All About Genetically Modified Foods

Farmers, ranchers, and vintners have been modifying and improving crops, livestock, and wine for thousands of years. This has been performed through cross-fertilization and selective breeding.

Recent advances in genetics, however, have made this process smoother and faster. Today's agricultural and food industries use genetic engineering to develop new and better foods and food-related products.

Modifying foods by deleting or inserting certain genes into a plant is similar to cross-fertilization, a process that has produced varieties of apples, hybrid corn, and the tangelo, a hybrid of the tangerine and the grapefruit.

When cross-fertilization and other traditional modification methods are used, thousands of genes from several plants are mixed to produce offspring. It may take many years and attempts to produce the desired traits. Today, scientists use genetic engineering to make a desired product. This allows them to move only the desired genes, which makes the process quicker as well as more precise and predictable. By controlling the insertion of one or two genes into a plant, scientists can give it a specific desired characteristic.

The first genetically modified (GM) food product for human consumption was a tomato, which went on the market in 1994. It had a longer "shelf life" than other tomatoes. Since then, potatoes, squash, corn, potatoes, and sugar beets have joined the ranks of GM foods. According to the Grocery Manufacturers of America, up to 75 percent of all processed foods sold in grocery stores may have GM ingredients.

Benefits and risks

The FDA, USDA, and EPA all oversee GM food production. The FDA determines that foods made with GM plants are safe to eat, the USDA makes sure the GM plants are safe to grow, and the EPA regulates the pesticides used on GM plants.

GM foods are generally regarded as safe. However, the safety of each new GM food should be judged individually.

There are many advantages to GM foods. One advantage is that by selectively breeding for desired traits, farmers and scientists have produced plants and animals that are more resistant to disease, drought, and pests. This enables fewer pesticides and less water to be used during the growing process. Other advantages are improved taste and nutritional value, increased production of food, and a quicker growing period.  

GM foods could benefit areas of the world where malnutrition is a problem. They can be bioengineered to contain certain nutrients. "Golden rice," for instance, has been developed to contain beta-carotene, a precursor of vitamin A. Vitamin A deficiency can cause blindness and a weakened immune system. It is also common in certain developing countries that depend on rice.

Although no reports of illness or injury from GM foods have been reported, there may be risks that have not yet been observed. Environmental concerns include the possibility of plant and animal extinction from modified plants or animals crossbreeding with their unmodified cousins. Another concern is if plants developed to be resistant to certain pests could become vulnerable to other pests. Other concerns include the introduction of "super weeds" if a plant transfers a gene to a weed or if GM plants could cause unexpected allergic reaction.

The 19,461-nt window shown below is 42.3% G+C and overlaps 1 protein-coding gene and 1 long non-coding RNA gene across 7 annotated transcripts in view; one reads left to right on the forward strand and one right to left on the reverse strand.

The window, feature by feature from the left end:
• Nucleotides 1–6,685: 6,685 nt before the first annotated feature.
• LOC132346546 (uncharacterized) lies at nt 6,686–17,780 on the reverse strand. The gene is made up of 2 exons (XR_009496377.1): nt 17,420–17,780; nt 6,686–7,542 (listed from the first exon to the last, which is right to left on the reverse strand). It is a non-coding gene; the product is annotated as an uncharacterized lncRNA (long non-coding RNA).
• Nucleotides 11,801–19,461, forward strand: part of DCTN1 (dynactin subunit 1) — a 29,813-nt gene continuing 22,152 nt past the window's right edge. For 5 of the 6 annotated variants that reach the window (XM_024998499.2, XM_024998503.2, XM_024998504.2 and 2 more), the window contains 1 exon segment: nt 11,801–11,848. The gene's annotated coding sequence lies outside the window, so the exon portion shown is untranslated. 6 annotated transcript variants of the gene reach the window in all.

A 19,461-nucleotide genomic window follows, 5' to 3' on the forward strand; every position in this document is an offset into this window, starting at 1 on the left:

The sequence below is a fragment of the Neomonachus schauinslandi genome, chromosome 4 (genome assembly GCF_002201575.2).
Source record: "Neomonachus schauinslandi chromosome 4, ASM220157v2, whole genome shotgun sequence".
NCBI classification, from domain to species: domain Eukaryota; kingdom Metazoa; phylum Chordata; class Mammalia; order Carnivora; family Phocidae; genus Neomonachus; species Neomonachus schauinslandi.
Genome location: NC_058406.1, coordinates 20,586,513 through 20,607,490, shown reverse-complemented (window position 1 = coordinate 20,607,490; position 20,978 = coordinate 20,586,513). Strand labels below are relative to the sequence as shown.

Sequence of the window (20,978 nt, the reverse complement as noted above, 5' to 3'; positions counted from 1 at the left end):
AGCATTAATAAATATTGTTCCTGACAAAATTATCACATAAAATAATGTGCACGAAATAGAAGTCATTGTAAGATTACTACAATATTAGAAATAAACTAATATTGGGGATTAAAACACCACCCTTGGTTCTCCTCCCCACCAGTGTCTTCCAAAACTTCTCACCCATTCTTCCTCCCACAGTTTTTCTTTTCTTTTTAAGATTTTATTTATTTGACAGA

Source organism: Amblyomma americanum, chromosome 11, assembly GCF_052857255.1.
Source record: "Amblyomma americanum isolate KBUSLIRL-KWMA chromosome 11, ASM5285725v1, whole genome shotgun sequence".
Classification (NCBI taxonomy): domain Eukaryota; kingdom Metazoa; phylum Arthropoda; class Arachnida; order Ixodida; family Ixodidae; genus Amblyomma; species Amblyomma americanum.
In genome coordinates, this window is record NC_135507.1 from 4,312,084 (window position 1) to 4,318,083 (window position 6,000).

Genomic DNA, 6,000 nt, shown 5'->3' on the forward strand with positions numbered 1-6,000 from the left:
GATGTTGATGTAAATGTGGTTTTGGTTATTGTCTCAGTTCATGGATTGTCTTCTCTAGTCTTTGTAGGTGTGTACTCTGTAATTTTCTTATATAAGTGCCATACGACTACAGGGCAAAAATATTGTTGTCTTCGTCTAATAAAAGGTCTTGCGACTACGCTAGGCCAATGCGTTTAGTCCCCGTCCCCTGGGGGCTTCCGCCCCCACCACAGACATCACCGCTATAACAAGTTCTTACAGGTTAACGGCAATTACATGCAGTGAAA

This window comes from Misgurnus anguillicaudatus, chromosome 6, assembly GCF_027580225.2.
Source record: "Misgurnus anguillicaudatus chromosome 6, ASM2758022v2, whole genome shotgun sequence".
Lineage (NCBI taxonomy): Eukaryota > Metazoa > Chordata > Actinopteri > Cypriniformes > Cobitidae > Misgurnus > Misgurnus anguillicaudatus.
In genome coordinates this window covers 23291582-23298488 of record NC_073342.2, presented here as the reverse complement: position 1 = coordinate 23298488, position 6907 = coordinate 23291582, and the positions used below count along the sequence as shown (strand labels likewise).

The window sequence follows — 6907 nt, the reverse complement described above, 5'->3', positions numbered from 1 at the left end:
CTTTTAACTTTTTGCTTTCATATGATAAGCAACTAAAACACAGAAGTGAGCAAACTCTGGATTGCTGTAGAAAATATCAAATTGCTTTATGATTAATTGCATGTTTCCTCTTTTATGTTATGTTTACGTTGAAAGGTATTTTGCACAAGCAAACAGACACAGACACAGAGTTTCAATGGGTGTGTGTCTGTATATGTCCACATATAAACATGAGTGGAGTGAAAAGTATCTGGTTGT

Further concerns hinge on social and political issues, such as if countries that develop GM crops make them available to underdeveloped countries or if they will ensure the safety of their products. 

Future of genetically modified foods

The first GM plants were developed to make it easier for farmers to grow crops for animal feed or to be processed into oils. These "first generation" crops were able to resist certain pests and diseases or tolerate herbicides that got rid of weeds. Ongoing research is being done to develop GM crops that are more tolerant to cold, heat, drought, or salt.

A "second generation" of GM crops is aimed directly at consumers. These include fruits and vegetables--like that first tomato--that have a longer shelf life, improved taste, and added nutrients. Ongoing research is being done to develop GM foods, such as citrus fruits that are less bitter.

A "third generation" of GM crops is exploring ways to use plants to create edible vaccines and antibiotics, as well as substances such as anticoagulants, blood substitutes, and hormones. Additional ideas include plants that can absorb and trap toxic substances and trees that withstand disease.

Labeling of genetically modified foods

You may not be able to tell when you're buying GM foods because the FDA generally doesn't require manufacturers and producers to label them as such. The reason for this is that GM foods are considered no different in quality or safety from conventionally produced foods. A GM label would be required only if the GM food were obviously or significantly different. For instance, if the food contained different nutrients or possible allergens.